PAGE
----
The AMTS non-linear optimizer, a mathematical algorithm used to optimize rations, can balance rations on limiting N and P excretion as its objective function. To date, very few software developers have offered non-linear models and even fewer offer non-linear optimizers. The USC also promotes the effectiveness and affordability of the optimizer when used with LMI scale heads. Typically, high capital costs have put electronic scale heads out of the reach of small and medium sized farms. However, the LMI scale head purchase cost is 1/10 that of products currently available and is a cost effective investment for all farm sizes. Furthermore, the scales allow a seamless interface between AMTS software implementation of the CNCPS 6.1 rumen model (used in Precision Feed benchmarking) and on the farm delivery of more precise, balanced rations. Dairy rations for amino acids can also be balanced.
Adaptive Nitrogen Management Tools:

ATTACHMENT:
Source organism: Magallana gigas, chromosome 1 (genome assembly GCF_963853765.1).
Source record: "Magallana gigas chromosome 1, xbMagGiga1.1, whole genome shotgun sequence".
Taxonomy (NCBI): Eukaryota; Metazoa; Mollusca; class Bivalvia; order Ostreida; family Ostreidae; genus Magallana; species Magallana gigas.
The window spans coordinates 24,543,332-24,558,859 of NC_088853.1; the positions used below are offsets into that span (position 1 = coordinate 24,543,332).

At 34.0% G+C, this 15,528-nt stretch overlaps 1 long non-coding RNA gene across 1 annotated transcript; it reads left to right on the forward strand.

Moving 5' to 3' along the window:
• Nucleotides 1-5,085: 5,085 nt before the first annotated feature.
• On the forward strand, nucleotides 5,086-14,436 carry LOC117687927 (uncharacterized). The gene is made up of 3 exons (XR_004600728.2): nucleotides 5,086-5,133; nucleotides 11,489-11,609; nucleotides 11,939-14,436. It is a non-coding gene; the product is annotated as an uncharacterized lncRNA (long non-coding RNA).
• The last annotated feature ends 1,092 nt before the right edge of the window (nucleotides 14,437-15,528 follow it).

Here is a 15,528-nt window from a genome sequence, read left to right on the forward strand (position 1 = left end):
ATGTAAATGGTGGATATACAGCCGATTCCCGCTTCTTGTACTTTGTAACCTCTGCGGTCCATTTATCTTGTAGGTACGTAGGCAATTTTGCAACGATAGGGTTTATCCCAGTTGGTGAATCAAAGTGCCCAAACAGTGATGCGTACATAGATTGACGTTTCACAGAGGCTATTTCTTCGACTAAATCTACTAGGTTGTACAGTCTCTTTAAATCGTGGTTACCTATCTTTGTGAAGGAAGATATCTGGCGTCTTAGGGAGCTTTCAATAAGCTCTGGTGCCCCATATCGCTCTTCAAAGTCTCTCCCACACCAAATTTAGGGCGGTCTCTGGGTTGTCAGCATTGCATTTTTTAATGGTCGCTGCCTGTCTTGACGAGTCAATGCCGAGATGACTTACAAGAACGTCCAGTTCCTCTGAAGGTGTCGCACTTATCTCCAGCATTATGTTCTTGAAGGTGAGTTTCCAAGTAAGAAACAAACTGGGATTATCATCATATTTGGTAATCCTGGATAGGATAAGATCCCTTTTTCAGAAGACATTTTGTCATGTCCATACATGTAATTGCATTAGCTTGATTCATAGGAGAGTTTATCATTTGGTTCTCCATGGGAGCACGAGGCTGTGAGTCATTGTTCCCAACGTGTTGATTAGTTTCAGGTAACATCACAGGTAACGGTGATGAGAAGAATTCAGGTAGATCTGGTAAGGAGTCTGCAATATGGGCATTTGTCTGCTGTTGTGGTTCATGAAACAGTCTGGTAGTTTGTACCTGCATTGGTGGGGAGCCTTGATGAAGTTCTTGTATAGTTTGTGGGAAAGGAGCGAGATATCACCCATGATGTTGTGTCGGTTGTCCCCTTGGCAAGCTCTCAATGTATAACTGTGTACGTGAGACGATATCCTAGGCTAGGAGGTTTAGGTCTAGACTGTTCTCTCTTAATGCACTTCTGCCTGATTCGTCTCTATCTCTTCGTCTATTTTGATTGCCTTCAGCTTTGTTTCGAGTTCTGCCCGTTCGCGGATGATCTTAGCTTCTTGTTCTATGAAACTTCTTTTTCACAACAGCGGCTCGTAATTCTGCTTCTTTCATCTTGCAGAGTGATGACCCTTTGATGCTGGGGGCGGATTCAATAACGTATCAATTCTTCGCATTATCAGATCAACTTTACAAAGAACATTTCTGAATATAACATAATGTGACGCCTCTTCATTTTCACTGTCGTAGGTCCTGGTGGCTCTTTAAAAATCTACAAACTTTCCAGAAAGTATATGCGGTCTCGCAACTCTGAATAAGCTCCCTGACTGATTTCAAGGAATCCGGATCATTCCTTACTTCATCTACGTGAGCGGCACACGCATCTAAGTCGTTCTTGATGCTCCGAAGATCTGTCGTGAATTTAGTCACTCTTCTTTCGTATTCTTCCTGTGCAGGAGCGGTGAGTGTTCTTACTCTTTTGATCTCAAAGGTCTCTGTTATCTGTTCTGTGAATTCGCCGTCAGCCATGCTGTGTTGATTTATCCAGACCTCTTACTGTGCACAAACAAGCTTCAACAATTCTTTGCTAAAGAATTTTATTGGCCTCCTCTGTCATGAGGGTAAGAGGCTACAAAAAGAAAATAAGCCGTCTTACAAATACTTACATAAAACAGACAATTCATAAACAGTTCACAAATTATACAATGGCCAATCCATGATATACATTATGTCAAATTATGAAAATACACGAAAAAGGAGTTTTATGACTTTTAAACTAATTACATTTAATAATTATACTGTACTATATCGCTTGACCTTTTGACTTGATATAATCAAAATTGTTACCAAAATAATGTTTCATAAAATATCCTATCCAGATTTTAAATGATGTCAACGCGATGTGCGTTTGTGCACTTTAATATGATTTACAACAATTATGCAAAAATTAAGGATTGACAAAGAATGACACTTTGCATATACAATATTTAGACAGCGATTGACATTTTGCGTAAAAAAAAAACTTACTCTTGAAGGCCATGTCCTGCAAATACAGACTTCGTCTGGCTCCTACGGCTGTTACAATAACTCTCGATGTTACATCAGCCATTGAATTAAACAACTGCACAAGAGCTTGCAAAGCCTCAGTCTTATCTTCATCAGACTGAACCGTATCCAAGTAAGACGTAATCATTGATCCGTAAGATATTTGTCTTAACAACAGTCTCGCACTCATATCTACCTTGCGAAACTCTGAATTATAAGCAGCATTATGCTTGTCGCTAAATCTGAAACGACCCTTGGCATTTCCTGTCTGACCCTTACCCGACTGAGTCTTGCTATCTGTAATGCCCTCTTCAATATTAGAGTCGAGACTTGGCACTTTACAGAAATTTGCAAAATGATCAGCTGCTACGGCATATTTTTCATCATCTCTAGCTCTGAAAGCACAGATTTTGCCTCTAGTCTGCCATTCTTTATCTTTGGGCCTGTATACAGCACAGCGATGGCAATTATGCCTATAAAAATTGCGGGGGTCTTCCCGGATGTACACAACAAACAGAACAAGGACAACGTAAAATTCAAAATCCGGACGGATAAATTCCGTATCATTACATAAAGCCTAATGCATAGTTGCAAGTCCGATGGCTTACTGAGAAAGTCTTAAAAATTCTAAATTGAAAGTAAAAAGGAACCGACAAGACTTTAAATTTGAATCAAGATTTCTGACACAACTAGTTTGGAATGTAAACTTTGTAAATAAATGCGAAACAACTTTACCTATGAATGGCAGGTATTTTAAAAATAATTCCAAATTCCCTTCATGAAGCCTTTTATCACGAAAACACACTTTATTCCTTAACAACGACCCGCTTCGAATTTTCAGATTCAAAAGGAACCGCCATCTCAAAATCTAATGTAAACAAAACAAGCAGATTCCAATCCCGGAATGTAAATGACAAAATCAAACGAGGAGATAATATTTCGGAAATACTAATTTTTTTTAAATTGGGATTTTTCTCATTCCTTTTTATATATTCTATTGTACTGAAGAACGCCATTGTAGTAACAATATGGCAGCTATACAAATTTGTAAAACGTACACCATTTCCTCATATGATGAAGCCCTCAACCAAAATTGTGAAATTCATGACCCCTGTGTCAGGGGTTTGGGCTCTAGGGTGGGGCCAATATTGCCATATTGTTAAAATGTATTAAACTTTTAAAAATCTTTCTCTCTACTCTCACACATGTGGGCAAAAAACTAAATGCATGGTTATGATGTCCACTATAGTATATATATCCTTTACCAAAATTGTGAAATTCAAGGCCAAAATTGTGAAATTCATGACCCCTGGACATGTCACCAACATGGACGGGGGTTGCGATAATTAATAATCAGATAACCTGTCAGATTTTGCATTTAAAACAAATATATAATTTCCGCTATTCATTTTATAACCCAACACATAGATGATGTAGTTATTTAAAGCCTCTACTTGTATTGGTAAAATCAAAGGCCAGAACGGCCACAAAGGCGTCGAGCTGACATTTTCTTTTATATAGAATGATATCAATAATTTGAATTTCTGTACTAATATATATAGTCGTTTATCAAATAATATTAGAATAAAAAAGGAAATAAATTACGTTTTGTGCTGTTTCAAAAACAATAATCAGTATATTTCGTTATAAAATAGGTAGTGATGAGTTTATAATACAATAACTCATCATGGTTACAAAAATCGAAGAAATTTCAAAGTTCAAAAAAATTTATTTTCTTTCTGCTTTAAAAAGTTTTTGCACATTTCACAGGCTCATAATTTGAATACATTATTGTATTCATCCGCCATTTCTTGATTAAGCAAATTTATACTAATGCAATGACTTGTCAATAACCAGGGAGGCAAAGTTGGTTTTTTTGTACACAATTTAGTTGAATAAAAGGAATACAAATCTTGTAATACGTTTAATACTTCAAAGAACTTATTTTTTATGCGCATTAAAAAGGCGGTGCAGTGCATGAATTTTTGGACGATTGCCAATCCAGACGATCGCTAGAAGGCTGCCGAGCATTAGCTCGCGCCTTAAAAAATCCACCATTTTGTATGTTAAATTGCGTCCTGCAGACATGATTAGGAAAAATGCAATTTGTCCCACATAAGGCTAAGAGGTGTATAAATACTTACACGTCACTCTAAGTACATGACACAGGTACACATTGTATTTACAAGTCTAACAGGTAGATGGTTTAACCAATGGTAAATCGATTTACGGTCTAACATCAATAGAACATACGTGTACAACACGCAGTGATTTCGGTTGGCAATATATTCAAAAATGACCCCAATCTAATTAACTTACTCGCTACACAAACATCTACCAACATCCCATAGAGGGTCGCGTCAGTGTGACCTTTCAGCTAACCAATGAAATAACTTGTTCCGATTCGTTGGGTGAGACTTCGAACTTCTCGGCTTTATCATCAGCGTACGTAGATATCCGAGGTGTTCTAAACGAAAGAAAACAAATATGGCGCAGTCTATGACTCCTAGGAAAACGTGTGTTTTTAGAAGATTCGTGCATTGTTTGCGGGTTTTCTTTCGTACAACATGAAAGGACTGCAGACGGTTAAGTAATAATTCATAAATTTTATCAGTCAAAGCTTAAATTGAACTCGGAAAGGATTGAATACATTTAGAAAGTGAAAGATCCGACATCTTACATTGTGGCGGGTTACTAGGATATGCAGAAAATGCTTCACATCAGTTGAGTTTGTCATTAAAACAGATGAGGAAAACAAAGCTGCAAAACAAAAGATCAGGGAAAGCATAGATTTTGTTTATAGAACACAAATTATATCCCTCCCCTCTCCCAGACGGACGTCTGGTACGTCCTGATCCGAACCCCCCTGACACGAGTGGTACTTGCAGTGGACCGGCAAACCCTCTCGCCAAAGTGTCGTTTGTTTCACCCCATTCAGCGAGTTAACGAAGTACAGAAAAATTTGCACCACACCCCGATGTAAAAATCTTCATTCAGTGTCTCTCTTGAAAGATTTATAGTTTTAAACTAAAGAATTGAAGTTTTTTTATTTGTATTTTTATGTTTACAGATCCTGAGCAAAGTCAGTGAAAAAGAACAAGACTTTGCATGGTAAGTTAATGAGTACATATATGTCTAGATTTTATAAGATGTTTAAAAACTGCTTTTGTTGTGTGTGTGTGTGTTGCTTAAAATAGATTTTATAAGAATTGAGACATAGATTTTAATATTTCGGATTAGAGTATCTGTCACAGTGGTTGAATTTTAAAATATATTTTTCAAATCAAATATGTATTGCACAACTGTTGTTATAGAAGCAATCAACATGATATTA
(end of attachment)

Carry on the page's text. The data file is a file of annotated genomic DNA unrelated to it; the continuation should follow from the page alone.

We promote the use of Adaptive Nitrogen Management (ANM) through the use of two nitrogen tests and soil nitrogen status modeling software. The ANM targets farms growing corn in the Upper Susquehanna Watershed. We promote the use the Illinois Soil Nitrogen Test (ISNT) to indicate fields that should need no additional nitrogen for the corn crop. A second test is the corn stalk nitrate test (CSNT) at the end of the growing season to verify if the nitrogen rate used was optimal. We will use the Cornell U. computer model “Adapt N” that utilizes farm data and local weather conditions to predict sidedress nitrogen needs for a corn crop during the growing season. The use of these tests and model result in a more precise nitrogen management plan. A technician coordinates sampling of project participant fields by sampling the fields or by working with crop consultants and environmental planners who do sampling. Sampling occurs with an ISNT taken ahead of 2nd year or greater corn fields to determine if additional nitrogen is needed or not. Producers would supply the necessary information to run the Adapt N model during the growing season to know how much additional N, if any, would be needed for sidedressing. This is followed by the corn stalk nitrate test at the end of the season to determine if nitrogen applications were correct. Small strips of additional nitrogen would be applied in fields as a check to verify that the optimal rate of nitrogen was applied. Participants supply the crop, manure and fertilizer history to confirm the results and develop accurate N management plans.